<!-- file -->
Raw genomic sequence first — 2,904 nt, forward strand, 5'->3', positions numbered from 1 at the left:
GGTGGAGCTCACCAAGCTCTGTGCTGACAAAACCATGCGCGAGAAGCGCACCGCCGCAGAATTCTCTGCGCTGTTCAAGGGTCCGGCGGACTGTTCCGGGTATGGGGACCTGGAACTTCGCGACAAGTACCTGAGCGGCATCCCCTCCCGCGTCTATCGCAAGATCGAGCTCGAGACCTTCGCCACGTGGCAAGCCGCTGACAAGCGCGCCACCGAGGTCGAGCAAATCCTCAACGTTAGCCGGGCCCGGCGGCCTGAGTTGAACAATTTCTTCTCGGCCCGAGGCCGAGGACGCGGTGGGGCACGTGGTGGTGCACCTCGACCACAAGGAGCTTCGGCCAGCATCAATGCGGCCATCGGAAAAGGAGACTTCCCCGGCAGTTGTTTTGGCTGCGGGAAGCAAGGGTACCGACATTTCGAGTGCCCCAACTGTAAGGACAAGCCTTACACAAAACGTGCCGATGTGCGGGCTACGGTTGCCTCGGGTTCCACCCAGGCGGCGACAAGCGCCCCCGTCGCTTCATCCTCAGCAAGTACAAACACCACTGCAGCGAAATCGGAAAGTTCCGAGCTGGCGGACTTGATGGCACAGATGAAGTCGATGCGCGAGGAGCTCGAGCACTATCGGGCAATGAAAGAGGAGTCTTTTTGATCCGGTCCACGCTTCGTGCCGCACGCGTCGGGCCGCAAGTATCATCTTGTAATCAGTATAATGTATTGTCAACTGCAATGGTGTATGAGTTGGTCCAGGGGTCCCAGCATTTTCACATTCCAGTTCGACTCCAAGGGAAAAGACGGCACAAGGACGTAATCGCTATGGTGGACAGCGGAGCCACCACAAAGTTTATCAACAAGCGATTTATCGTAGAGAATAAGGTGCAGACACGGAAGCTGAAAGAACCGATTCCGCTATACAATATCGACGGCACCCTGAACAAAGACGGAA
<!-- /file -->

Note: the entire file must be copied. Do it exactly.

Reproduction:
Raw genomic sequence first — 2,904 nt, forward strand, 5'->3', positions numbered from 1 at the left:
GGTGGAGCTCACCAAGCTCTGTGCTGACAAAACCATGCGCGAGAAGCGCACCGCCGCAGAATTCTCTGCGCTGTTCAAGGGTCCGGCGGACTGTTCCGGGTATGGGGACCTGGAACTTCGCGACAAGTACCTGAGCGGCATCCCCTCCCGCGTCTATCGCAAGATCGAGCTCGAGACCTTCGCCACGTGGCAAGCCGCTGACAAGCGCGCCACCGAGGTCGAGCAAATCCTCAACGTTAGCCGGGCCCGGCGGCCTGAGTTGAACAATTTCTTCTCGGCCCGAGGCCGAGGACGCGGTGGGGCACGTGGTGGTGCACCTCGACCACAAGGAGCTTCGGCCAGCATCAATGCGGCCATCGGAAAAGGAGACTTCCCCGGCAGTTGTTTTGGCTGCGGGAAGCAAGGGTACCGACATTTCGAGTGCCCCAACTGTAAGGACAAGCCTTACACAAAACGTGCCGATGTGCGGGCTACGGTTGCCTCGGGTTCCACCCAGGCGGCGACAAGCGCCCCCGTCGCTTCATCCTCAGCAAGTACAAACACCACTGCAGCGAAATCGGAAAGTTCCGAGCTGGCGGACTTGATGGCACAGATGAAGTCGATGCGCGAGGAGCTCGAGCACTATCGGGCAATGAAAGAGGAGTCTTTTTGATCCGGTCCACGCTTCGTGCCGCACGCGTCGGGCCGCAAGTATCATCTTGTAATCAGTATAATGTATTGTCAACTGCAATGGTGTATGAGTTGGTCCAGGGGTCCCAGCATTTTCACATTCCAGTTCGACTCCAAGGGAAAAGACGGCACAAGGACGTAATCGCTATGGTGGACAGCGGAGCCACCACAAAGTTTATCAACAAGCGATTTATCGTAGAGAATAAGGTGCAGACACGGAAGCTGAAAGAACCGATTCCGCTATACAATATCGACGGCACCCTGAACAAAGACGGAA